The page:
Millarville man makes historic trek across Labrador
Outdoors: Jason McIvor part of trio who completes month-long journey
By: John Barlow
| Posted: Wednesday, Feb 27, 2013 02:08 pm
A Millarville man probably did not know what he nonchalantly volunteered to be a last-minute fill-in on a team planning to trek across Labrador’s Canadian Shield.
However, after 25 days portaging across some of the country’s most treacherous terrain Jason McIvor now understands firsthand what early Canadian explorers had to endure and he would not change a thing.
“I have learned you can do anything you want if you put your mind to it,” said McIvor of his month-long adventure across Labrador. “It is not just being a weekend warrior, you have to have confidence and realize you can face these challenges.”
In August McIvor along with friends Ken Holloway and Rodney Cole faced a monumental challenge when they set out with two canoes and 70-pound packs from Wind Bound Lake on a 450 km journey across Labrador following the renowned route of ill-fated explorers Leonidas Hubbard and Dillon Wallace.
In July 1903 Hubbard and Wallace set out to explore the little-known interior highlands of the Labrador-Ungava peninsula. With a guide they set off from a Hudson's Bay Company post in North West River in a single 18-foot canvas canoe with the goal of crossing Labrador's vast interior and reaching George River Post on the southern tip of Ungava Bay, some 600 miles to the north to see the caribou migration.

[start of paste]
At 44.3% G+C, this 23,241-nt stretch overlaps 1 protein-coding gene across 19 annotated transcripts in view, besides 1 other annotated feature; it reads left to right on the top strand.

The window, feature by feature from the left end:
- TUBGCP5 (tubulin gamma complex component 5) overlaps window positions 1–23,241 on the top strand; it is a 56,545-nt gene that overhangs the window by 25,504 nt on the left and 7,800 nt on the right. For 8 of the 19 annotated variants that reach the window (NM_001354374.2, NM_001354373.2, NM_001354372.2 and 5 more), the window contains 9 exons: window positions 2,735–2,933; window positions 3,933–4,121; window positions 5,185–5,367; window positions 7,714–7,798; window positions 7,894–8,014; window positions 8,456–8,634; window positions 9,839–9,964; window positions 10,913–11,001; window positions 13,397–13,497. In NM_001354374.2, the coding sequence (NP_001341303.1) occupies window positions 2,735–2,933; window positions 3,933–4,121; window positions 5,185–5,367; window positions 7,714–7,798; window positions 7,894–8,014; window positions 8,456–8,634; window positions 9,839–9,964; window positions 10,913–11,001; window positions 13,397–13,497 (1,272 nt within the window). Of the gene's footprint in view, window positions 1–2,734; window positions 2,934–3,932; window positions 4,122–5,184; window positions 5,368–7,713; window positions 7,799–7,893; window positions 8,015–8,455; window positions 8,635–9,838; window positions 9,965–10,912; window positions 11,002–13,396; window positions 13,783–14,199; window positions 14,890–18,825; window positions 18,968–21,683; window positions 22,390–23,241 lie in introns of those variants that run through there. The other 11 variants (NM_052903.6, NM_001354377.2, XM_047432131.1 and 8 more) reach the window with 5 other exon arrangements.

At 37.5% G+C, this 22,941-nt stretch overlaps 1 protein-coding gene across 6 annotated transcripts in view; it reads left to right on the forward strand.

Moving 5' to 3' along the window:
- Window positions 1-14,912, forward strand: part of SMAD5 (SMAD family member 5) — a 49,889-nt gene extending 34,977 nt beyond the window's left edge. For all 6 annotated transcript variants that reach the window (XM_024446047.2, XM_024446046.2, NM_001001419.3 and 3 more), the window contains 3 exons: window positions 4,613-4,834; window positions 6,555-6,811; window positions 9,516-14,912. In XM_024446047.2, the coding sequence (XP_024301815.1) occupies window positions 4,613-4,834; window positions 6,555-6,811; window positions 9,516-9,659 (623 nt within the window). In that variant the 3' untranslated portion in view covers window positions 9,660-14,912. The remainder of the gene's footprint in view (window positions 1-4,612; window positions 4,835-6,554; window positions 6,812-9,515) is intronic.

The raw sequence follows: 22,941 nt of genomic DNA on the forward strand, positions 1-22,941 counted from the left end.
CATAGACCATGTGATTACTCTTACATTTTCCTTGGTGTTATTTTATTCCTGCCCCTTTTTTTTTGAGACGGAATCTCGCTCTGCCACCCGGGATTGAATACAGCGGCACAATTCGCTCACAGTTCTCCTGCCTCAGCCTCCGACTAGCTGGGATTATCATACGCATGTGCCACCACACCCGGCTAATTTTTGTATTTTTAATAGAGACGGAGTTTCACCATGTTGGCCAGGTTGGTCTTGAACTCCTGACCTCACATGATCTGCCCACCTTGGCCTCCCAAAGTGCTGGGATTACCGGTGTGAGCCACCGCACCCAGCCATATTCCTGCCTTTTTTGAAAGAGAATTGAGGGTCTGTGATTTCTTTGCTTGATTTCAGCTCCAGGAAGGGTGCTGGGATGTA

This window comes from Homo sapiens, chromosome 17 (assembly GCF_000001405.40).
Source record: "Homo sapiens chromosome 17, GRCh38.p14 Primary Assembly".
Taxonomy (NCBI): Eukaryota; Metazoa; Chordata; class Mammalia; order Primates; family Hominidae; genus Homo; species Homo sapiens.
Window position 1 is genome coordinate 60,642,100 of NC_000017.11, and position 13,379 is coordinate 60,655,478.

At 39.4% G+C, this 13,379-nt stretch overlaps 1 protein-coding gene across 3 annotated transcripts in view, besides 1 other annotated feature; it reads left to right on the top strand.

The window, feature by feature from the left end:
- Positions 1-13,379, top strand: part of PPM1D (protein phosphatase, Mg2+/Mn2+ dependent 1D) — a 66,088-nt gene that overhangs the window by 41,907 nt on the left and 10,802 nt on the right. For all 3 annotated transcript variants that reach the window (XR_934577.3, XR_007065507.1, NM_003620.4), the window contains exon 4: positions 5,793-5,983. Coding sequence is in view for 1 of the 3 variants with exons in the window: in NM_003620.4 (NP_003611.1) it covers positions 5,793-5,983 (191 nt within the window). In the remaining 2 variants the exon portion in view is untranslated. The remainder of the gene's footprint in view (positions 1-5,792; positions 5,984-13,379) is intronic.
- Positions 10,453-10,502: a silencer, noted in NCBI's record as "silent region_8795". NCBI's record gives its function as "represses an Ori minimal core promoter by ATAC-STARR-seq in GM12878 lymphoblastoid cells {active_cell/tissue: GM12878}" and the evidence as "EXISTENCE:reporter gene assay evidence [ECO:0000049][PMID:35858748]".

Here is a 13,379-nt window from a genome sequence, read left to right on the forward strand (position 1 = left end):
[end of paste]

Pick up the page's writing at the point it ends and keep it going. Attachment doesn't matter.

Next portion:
The trio turned back barely halfway into their journey and Hubbard did not survive dying from exhaustion and starvation.
However, the Hubbard and Wallace expedition is renowned in Newfoundland and Labrador as students in the province learn about the explorers from the book “The Lure of the Labrador Wild” written by Wallace who outlined their fatal journey.
Holloway and Cole read the book when they were in high school in Newfoundland and pledged to one day try and accomplish the journey Hubbard and Wallace failed to complete.
The pair made plans for the journey this summer, but when the third member of the team backed out it appeared the expedition would be aborted.
Cole, who now lives in Chestermere, was complaining about the trip to his boss at Tesco in Calgary, when his supervisor, Jason McIvor, not even looking up from his computer, said he would join the team as the all important third member.
Cole admitted he thought McIvor was joking, but the Millarville electrician was dead serious.
“I just turned 40 and I thought if I waited any longer to do something like this I would never do it,” he said. “It was a personal challenge. I wanted to be able to say I did it.”
Of course, McIvor admitted now he did not fully understand the Herculean task he had agreed to undertake.
“I was keen for a canoe trip,” he said. “I didn’t expect to carry the canoe for more than half of it. It was a rough one.
“I lost 15 pounds and after just two days I was thinking about walking back to the road,” he said with a laugh. “I was thinking what have I signed up for?